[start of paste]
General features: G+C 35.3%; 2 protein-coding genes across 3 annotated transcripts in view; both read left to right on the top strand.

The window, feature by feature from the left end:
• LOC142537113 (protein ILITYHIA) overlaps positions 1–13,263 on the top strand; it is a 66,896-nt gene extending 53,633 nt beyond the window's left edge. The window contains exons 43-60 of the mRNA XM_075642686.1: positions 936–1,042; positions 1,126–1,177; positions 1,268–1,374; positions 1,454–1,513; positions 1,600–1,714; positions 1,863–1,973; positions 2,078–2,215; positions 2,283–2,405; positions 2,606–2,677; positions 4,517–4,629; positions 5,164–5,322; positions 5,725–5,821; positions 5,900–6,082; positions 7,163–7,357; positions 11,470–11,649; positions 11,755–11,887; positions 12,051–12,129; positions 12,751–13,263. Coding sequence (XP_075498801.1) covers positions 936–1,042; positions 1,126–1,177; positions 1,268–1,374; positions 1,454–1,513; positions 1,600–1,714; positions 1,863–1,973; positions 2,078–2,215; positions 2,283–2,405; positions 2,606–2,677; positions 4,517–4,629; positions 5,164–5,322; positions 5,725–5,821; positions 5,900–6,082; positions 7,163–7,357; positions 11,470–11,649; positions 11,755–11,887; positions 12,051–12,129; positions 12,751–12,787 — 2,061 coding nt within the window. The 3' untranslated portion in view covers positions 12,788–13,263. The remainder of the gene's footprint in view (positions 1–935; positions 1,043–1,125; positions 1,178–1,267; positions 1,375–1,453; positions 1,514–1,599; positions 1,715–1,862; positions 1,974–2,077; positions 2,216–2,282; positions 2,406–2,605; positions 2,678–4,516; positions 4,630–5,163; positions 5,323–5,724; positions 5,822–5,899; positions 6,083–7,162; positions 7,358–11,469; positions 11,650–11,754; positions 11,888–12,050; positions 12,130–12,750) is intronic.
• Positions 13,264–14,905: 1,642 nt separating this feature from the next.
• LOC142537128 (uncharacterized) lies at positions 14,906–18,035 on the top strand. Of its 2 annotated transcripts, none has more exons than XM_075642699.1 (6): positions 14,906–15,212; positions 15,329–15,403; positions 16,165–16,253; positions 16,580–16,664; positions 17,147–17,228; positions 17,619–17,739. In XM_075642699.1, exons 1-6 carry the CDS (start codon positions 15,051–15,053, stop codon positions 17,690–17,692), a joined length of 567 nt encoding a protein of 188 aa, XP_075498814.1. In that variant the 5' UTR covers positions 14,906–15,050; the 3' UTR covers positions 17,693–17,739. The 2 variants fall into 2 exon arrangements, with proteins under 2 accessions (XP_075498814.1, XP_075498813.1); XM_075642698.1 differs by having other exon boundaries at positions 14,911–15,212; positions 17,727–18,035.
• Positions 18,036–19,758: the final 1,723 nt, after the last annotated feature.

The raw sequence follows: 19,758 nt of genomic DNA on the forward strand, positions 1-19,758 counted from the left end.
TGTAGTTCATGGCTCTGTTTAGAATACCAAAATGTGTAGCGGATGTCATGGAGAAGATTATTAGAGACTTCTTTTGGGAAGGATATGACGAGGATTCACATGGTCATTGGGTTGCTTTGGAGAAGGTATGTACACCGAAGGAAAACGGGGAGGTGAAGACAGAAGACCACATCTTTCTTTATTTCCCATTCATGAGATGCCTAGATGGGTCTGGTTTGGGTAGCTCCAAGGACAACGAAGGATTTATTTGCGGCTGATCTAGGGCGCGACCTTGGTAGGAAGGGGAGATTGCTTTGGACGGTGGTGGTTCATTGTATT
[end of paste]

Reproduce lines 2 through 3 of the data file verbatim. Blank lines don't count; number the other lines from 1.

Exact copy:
The window, feature by feature from the left end:
• LOC142537113 (protein ILITYHIA) overlaps positions 1–13,263 on the top strand; it is a 66,896-nt gene extending 53,633 nt beyond the window's left edge. The window contains exons 43-60 of the mRNA XM_075642686.1: positions 936–1,042; positions 1,126–1,177; positions 1,268–1,374; positions 1,454–1,513; positions 1,600–1,714; positions 1,863–1,973; positions 2,078–2,215; positions 2,283–2,405; positions 2,606–2,677; positions 4,517–4,629; positions 5,164–5,322; positions 5,725–5,821; positions 5,900–6,082; positions 7,163–7,357; positions 11,470–11,649; positions 11,755–11,887; positions 12,051–12,129; positions 12,751–13,263. Coding sequence (XP_075498801.1) covers positions 936–1,042; positions 1,126–1,177; positions 1,268–1,374; positions 1,454–1,513; positions 1,600–1,714; positions 1,863–1,973; positions 2,078–2,215; positions 2,283–2,405; positions 2,606–2,677; positions 4,517–4,629; positions 5,164–5,322; positions 5,725–5,821; positions 5,900–6,082; positions 7,163–7,357; positions 11,470–11,649; positions 11,755–11,887; positions 12,051–12,129; positions 12,751–12,787 — 2,061 coding nt within the window. The 3' untranslated portion in view covers positions 12,788–13,263. The remainder of the gene's footprint in view (positions 1–935; positions 1,043–1,125; positions 1,178–1,267; positions 1,375–1,453; positions 1,514–1,599; positions 1,715–1,862; positions 1,974–2,077; positions 2,216–2,282; positions 2,406–2,605; positions 2,678–4,516; positions 4,630–5,163; positions 5,323–5,724; positions 5,822–5,899; positions 6,083–7,162; positions 7,358–11,469; positions 11,650–11,754; positions 11,888–12,050; positions 12,130–12,750) is intronic.